The following is background on the Dunscombe family from "Some Recollections" by Admiral Sir Cyprian Bridge. -- London : John Murray, 1918. Bridge was a grandson of John Dunscomb. The assertion that the Dunscombe family originated in France and emigrated to England during the sixteenth century runs contrary to the theory that they were of Saxon origin. It is, however, intriguing as it represents a view apparently held by some members of the family circa 1850, hence its validity must be entertained.
"He (Cyprian's father Thomas Finch Hobday Bridge) married Sarah Christiana, youngest daughter of Mr. John Dunscomb, Honorary Lieut.-Colonel and A.D.C. to the Governor. My maternal grandfather and his family were then residing at St. John's, Newfoundland. He had been the owner of considerable estates in Bermuda and the West Indies. The latter, I think, he never saw, as none of his family' seem to have visited the West Indies; but in his younger days he had spent some time at Bermuda. The owners of the West Indian plantation, which, in the eighteenth century and in the early part of the nineteenth, were usually managed by resident agents called "attorneys," imported food for their slaves, and staves for the casks of sugar and rum produced on their estates. These imported commodities came from North America, both from the United States and from the British Colonies. It was worth the while of owners of the larger plantations to keep in their own hands the business of procuring and sending supplies from North America. Consequently, they had business establishments at various ports in the United States and in the British American dominions. My mother's father had one such at St. John's, and also, I believe, in New York and in Prince Edward's Island. He and my grandmother took up their residence definitely in England about 1847 or 1848, and both died there.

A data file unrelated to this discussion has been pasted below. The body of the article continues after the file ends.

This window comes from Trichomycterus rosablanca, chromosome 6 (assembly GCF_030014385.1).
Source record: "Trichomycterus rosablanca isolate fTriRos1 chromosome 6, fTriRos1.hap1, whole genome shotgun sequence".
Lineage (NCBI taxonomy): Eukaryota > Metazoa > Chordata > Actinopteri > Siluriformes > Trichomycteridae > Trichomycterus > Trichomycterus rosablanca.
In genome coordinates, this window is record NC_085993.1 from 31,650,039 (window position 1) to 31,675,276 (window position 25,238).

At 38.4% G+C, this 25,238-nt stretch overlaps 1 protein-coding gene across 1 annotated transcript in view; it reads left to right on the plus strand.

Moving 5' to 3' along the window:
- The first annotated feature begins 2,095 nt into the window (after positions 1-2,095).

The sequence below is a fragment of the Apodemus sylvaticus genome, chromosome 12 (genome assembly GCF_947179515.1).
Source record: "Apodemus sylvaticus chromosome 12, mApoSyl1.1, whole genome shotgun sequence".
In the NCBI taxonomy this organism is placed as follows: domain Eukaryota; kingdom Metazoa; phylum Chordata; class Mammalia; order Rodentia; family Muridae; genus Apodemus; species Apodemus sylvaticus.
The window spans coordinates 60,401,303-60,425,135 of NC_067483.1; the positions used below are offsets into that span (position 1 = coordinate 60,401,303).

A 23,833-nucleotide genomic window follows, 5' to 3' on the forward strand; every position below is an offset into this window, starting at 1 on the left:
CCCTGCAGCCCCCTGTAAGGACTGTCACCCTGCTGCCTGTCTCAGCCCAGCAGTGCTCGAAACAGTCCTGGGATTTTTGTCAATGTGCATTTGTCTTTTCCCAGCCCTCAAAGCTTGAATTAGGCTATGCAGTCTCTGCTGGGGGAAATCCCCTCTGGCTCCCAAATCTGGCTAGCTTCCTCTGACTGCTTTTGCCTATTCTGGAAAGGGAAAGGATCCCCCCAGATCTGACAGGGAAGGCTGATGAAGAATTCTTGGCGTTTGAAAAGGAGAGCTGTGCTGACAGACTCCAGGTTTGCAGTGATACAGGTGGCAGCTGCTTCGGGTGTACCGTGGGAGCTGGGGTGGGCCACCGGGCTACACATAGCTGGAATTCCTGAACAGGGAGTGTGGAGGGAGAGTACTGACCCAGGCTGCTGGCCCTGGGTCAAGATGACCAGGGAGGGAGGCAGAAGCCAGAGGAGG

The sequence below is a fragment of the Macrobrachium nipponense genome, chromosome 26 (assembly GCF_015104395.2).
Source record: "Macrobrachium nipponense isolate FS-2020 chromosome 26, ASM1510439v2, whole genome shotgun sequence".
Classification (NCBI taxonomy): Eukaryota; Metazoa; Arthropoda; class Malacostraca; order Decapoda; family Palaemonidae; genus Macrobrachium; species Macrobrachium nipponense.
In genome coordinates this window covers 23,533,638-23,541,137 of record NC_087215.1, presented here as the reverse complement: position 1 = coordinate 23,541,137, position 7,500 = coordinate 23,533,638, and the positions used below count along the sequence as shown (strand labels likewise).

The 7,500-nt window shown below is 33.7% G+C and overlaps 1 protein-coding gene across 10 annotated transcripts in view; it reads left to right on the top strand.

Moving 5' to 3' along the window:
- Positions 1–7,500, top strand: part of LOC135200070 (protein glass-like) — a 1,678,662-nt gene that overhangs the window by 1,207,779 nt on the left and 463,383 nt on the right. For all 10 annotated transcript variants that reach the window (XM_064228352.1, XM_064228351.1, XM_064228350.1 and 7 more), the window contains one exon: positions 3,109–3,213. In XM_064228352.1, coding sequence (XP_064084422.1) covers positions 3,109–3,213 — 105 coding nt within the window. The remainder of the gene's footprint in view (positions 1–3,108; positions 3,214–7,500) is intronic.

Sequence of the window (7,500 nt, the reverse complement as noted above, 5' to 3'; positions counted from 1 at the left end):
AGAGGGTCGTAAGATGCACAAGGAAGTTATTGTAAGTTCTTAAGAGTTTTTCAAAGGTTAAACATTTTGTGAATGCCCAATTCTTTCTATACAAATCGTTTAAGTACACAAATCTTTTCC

The family, though called Dunscomb, was of French origin. The members of it were Protestants who were driven out of France, and came to England in Queen Elizabeth's reign. I have sometimes heard relations say that the family came to England on the revocation of the Edict of Nantes in 1685. This is a mistake, as it had been in England more than a hundred years. The family was of very ancient nobility, seated near Sedan. The heads of it were Seigneurs of Hault-bois, an old feudal lordship. It was common to speak of them as Marquis de Hault-bois, but they never had the title of Marquis. In France, I find, "the head of a noble family often assumed, at his own hand, the title of Marquis," and his acquaintances usually so designated him, much as people called an ecclesiastic Abbe, though he may not have been an abbot or have ever been near an abbey.
The title of Seigneur was of itself evidence of the antiquity of the Hault-bois. They belonged to the old feudal noblesse de l'epee. They intermarried at least twice with the ducal house of Choiseul. The Hault-bois claimed descent from the family of the famous Godfrey de Bouillon. Godfrey was a recognized Christian name amongst them. A nephew of my mother's, my first cousin, bears it at this moment. They also kept, for many generations, some portions of a gold chain, said to have belonged to Godfrey de Bouillon himself; and two of my mother's sisters had each a finger-ring made out of these fragments.